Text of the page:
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DBI::ProfileDumper::ApUser(Contributed Perl DocumDBI::ProfileDumper::Apache(3)

       DBI::ProfileDumper::Apache - capture DBI	profiling data from

       Add this	line to	your httpd.conf:

	 PerlSetEnv DBI_PROFILE	2/DBI::ProfileDumper::Apache

       (If you're using	mod_perl2, see "When using mod_perl2" for some
       additional notes.)

       Then restart your server.  Access the code you wish to test using a web
       browser,	then shutdown your server.  This will create a set of* files	in your	Apache log directory.

       Get a profiling report with dbiprof:

	 dbiprof /path/to/your/apache/logs/*

       When you're ready to perform another profiling run, delete the old
       files and start again.

       This module interfaces DBI::ProfileDumper to Apache/mod_perl.  Using
       this module you can collect profiling data from mod_perl	applications.
       It works	by creating a DBI::ProfileDumper data file for each Apache
       process.	 These files are created in your Apache	log directory.	You
       can then	use the	dbiprof	utility	to analyze the profile files.

       The easiest way to use this module is just to set the DBI_PROFILE
       environment variable in your httpd.conf:

	 PerlSetEnv DBI_PROFILE	2/DBI::ProfileDumper::Apache

       The DBI will look after loading and using the module when the first DBI
       handle is created.

       It's also possible to use this module by	setting	the Profile attribute
       of any DBI handle:

	 $dbh->{Profile} = "2/DBI::ProfileDumper::Apache";

       See DBI::ProfileDumper for more possibilities, and DBI::Profile for
       full details of the DBI's profiling mechanism.

       The profile data	files will be written to your Apache log directory by

       The user	that the httpd processes run as	will need write	access to the
       directory.  So, for example, if you're running the child	httpds as user
       'nobody'	and using chronolog to write to	the logs directory, then
       you'll need to change the default.

       You can change the destination directory	either by specifying a "Dir"
       value when creating the profile (like "File" in the DBI::ProfileDumper
       docs), or you can use the "DBI_PROFILE_APACHE_LOG_DIR" env var to
       change that. For	example:

	 PerlSetEnv DBI_PROFILE_APACHE_LOG_DIR /server_root/logs

       When using mod_perl2

       Under mod_perl2 you'll need to either set the
       "DBI_PROFILE_APACHE_LOG_DIR" env	var, or	enable the mod_perl2
       "GlobalRequest" option, like this:

	 PerlOptions +GlobalRequest

       to the global config section you're about test with
       DBI::ProfileDumper::Apache.  If you don't do one	of those then you'll
       see messages in your error_log similar to:

	 DBI::ProfileDumper::Apache on_destroy failed: Global $r object	is not available. Set:
	   PerlOptions +GlobalRequest in httpd.conf at ..../DBI/ProfileDumper/	line 144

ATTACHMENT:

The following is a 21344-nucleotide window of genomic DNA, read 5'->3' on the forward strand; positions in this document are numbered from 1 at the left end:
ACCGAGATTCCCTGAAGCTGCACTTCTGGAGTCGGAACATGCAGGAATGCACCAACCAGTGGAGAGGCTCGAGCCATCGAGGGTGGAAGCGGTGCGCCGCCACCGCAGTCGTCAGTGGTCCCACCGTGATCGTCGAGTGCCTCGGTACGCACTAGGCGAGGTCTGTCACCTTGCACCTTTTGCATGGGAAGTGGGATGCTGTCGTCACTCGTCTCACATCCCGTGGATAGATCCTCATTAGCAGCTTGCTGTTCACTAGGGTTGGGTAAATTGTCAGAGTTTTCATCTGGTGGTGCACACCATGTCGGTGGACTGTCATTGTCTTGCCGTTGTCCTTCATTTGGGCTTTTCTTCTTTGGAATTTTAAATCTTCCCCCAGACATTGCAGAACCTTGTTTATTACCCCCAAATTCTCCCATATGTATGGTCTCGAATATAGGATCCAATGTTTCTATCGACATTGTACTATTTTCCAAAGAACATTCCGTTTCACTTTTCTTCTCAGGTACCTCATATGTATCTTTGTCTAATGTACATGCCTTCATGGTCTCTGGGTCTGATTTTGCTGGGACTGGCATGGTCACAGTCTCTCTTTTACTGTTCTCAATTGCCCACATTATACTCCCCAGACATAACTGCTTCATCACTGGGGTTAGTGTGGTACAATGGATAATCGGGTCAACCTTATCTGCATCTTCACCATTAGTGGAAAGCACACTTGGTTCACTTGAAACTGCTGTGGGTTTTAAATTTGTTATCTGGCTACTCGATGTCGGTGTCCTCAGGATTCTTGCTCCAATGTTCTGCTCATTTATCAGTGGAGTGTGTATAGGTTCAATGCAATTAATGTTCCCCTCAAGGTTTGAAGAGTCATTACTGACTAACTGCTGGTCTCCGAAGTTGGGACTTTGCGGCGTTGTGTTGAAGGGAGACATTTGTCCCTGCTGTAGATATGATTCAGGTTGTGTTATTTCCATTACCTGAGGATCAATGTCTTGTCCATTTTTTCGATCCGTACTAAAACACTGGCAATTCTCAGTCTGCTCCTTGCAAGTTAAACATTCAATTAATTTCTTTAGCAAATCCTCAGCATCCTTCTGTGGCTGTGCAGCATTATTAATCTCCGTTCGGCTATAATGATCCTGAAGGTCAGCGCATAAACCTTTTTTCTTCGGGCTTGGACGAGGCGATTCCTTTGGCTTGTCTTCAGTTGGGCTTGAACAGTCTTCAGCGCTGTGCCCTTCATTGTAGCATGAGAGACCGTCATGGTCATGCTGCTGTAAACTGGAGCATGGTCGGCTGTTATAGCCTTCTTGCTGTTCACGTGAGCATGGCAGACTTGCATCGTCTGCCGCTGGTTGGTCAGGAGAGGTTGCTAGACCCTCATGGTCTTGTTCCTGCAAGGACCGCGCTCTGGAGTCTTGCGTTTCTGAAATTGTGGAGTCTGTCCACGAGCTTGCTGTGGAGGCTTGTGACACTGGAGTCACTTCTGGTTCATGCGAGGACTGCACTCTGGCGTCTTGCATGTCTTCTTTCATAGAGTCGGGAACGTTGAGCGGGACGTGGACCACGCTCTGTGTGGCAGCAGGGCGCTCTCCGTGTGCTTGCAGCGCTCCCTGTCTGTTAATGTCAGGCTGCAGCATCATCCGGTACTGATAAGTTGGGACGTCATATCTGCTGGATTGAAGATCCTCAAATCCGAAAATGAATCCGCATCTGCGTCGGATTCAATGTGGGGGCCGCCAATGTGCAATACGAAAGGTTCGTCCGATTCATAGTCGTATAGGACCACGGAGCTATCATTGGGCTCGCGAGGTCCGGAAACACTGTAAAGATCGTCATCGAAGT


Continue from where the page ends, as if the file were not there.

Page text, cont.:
Naming the files

       The default file	name is	inherited from DBI::ProfileDumper via the
       filename() method, but DBI::ProfileDumper::Apache appends the parent
       pid and the current pid,	separated by dots, to that name.

       Silencing the log

       By default a message is written to STDERR (i.e.,	the apache error_log
       file) when flush_to_disk() is called (either explicitly,	or implicitly
       via DESTROY).

       That's usually very useful. If you don't	want the log message you can
       silence it by setting the "Quiet" attribute true.

	 PerlSetEnv DBI_PROFILE	2/DBI::ProfileDumper::Apache/Quiet:1

	 $dbh->{Profile} = "!Statement/DBI::ProfileDumper/Quiet:1";

	 $dbh->{Profile} = DBI::ProfileDumper->new(
	     Path => [ '!Statement' ]
	     Quiet => 1

       Once you	have the module	loaded,	use your application as	you normally
       would.  Stop the	webserver when your tests are complete.	 Profile data
       files will be produced when Apache exits	and you'll see something like
       this in your error_log:

	 DBI::ProfileDumper::Apache writing to /usr/local/apache/logs/

       Now you can use dbiprof to examine the data:

	 dbiprof /usr/local/apache/logs/*

       By passing dbiprof a list of all	generated files, dbiprof will
       automatically merge them	into one result	set.  You can also pass
       dbiprof sorting and querying options, see dbiprof for details.

       Once you've made	some code changes, you're ready	to start again.
       First, delete the old profile data files:

	 rm /usr/local/apache/logs/*

       Then restart your server	and get	back to	work.

   Memory usage
       DBI::Profile can	use a lot of memory for	very active applications
       because it collects profiling data in memory for	each distinct query
       run.  Calling "flush_to_disk()" will write the current data to disk and
       free the	memory it's using. For example:

	 $dbh->{Profile}->flush_to_disk() if $dbh->{Profile};

       or, rather than flush every time, you could flush less often:

	   if $dbh->{Profile} and ++$i % 100;

       Sam Tregar <>

       Copyright (C) 2002 Sam Tregar

       This program is free software; you can redistribute it and/or modify it
       under the same terms as Perl 5 itself.

perl v5.32.1			  2013-06-24	 DBI::ProfileDumper::Apache(3)


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